When Central Corridor light-rail construction began along University Avenue in 2011, city officials warned the Textile Center that their business would see a 30 to 50 percent drop in foot traffic. They were right. For the Center and other businesses along the Central Corridor line, construction has brought detours, parking headaches and a dip in business. As heavy construction wraps up, these businesses sought a comeback with their Return to the Avenue sales event Saturday.
It took Abbe Hyde less than 90 seconds to convince a panel of entrepreneurs that she had a $1,000 idea. To be fair, a minute and a half was all she had. In the University of Minnesota’s “Shark Tank”-style Biz Pitch contest Wednesday, eight undergraduates pitched their ideas for new businesses. Hyde took the grand prize with her presentation of NotKnotted, a retractable device that would keep headphones untangled. The management junior said the competition highlighted the importance of creativity on campus.
As Zach Ingrasci watches footage of his body slowly emaciate — 18 pounds worth over a two-month trip to Guatemala — he is viscerally reminded of the summer he spent living on a dollar a day. “I’d never actually been truly hungry before,” he said of the experience he shared with two friends the summer following his sophomore year of college. For 56 days, the group lived in a shack in PeÃ±a Blanca, Guatemala with a budget of only a dollar each day to better understand extreme poverty.
The University of Minnesota is still one of the worst schools in the Big Ten when it comes to sexual health, according to Trojan brand condom’s 2012 Sexual Health Report Card. Following a major drop last year from 10th place, the University of Minnesota climbed 13 spots to claim the 55th spot. It was once again the second- lowest-ranked Big Ten school behind the University of Nebraska, which ranked 75th. But sexual health advocates on campus say they remain confident in University efforts.
The University of Minnesota will host a screening of a documentary by college students who spent two months living on a dollar a day to experience extreme poverty firsthand. “Living on One Dollar” will make its campus debut Sunday at 6:30 p.m. at the Bell Museum. The film follows four college students — including one Minneapolis native — who decided to spend the summer of 2010 living in poverty in a rural Guatemalan village.
Though the Southeast Como Improvement Association approved budget changes intended to alleviate its financial burdens at its meeting Tuesday, its future is still uncertain. SECIA has recently experienced a 75 percent budget cut, according to its most recent newsletter. Neighborhood coordinator Ricardo McCurley said unless the group finds a way to increase its funding stream within the next eight months, it will be forced to reduce staff and will ultimately lose its ability to afford office space by 2014.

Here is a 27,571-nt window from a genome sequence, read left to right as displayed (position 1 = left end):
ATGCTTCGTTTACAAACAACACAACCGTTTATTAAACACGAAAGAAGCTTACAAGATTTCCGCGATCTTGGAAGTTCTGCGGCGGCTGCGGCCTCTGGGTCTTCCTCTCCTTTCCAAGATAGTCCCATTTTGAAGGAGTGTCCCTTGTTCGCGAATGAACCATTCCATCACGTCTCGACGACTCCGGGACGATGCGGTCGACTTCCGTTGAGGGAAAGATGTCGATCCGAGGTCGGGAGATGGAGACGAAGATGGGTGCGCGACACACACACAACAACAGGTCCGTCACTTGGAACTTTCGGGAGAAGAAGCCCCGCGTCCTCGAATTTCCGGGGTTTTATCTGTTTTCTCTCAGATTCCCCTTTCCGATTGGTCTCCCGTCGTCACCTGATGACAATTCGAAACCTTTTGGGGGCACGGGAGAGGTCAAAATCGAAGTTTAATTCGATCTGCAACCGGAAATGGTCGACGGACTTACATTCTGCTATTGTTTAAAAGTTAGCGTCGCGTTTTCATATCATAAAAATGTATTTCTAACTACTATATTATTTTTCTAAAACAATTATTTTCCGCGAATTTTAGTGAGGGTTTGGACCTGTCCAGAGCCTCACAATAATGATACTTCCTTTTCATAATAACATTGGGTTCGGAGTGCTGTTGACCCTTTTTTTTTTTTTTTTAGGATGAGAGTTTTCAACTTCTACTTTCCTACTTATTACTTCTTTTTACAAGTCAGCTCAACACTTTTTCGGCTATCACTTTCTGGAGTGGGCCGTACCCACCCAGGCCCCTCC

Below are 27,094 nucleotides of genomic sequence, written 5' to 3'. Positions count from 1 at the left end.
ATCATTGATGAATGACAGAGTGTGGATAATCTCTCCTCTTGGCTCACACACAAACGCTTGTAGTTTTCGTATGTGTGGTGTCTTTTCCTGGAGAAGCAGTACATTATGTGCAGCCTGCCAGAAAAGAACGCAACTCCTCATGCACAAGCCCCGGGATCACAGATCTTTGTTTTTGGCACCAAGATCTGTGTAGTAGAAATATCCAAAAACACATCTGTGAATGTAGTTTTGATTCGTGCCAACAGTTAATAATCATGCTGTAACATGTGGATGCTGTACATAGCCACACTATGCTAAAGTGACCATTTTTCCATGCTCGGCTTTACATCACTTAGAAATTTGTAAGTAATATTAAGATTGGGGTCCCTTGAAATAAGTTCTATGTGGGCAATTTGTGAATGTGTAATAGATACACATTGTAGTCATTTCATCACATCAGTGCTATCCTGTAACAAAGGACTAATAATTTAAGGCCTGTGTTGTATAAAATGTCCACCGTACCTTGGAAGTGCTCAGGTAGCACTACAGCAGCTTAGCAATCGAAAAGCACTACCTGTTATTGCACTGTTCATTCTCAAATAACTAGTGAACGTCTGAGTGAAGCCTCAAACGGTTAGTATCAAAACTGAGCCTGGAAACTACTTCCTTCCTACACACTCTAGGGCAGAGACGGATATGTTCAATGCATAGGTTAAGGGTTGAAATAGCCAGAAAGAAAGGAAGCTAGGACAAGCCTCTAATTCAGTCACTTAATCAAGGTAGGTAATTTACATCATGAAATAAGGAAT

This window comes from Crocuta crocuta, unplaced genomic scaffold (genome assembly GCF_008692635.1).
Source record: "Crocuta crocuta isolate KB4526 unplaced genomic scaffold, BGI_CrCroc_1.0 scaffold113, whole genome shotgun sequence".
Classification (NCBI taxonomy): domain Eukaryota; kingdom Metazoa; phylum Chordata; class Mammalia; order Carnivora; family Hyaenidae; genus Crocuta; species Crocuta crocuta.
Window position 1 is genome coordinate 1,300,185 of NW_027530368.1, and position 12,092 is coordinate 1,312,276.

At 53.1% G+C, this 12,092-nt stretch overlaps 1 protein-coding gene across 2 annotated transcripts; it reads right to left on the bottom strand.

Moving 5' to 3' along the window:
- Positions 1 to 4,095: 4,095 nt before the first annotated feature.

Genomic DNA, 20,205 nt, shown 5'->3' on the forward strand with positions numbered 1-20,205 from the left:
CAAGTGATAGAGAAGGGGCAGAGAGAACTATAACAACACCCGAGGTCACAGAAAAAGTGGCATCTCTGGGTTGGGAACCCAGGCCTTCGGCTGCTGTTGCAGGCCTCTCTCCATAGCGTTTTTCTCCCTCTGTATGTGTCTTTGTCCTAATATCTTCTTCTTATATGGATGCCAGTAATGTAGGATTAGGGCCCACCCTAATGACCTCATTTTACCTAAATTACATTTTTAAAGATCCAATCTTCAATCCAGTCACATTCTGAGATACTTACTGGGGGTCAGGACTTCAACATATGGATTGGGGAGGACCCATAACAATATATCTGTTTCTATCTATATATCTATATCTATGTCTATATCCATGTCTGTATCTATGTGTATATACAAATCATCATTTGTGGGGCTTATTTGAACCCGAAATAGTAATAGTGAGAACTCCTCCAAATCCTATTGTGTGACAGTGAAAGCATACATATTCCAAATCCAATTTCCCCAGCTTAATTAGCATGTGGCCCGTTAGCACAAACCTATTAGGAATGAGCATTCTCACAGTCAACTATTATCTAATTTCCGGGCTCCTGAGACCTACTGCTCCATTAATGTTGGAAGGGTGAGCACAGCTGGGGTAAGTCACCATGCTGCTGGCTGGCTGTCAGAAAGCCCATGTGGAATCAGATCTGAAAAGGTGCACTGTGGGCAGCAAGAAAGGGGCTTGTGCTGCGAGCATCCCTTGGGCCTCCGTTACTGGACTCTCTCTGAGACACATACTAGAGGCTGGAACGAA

The University of Minnesota will be relieved of heavy Central Corridor light-rail construction by the end the year. “The work next year will be quiet and tidy,” said Laura Baenen, spokeswoman for the project. “All the earth-moving will be done.” She said roadways, sidewalks, curbs and gutters for all 18 new stations — including the four stops near the University — will be completed by the end of December. According to the Metropolitan Council, the Central Corridor is now more than 74 percent complete.
The Dinkytown area can expect more than luxury housing from the project that will replace the University Technology Enterprise Center in 2014. Increased parking and a public walkway are among the site’s new features approved by the Minneapolis Planning Commission Monday. The changes follow discussions between area businesses, the Marcy-Holmes Neighborhood Association, developer GEM Realty Capital and the city. MHNA President Doug Carlson said this type of cooperation is a recent trend that benefits all involved.
Minnesota health officials reported that 129 clinics in Minnesota have purchased drugs from the New England Compounding Center, which is now closed and under investigation for its link to a deadly national meningitis outbreak, according to the Star Tribune. Monday, the Food and Drug Administration warned that several of the company’s drugs had been contaminated. Now the Minnesota Department of Health plans to contact each affected clinic to inform them of potential risks.
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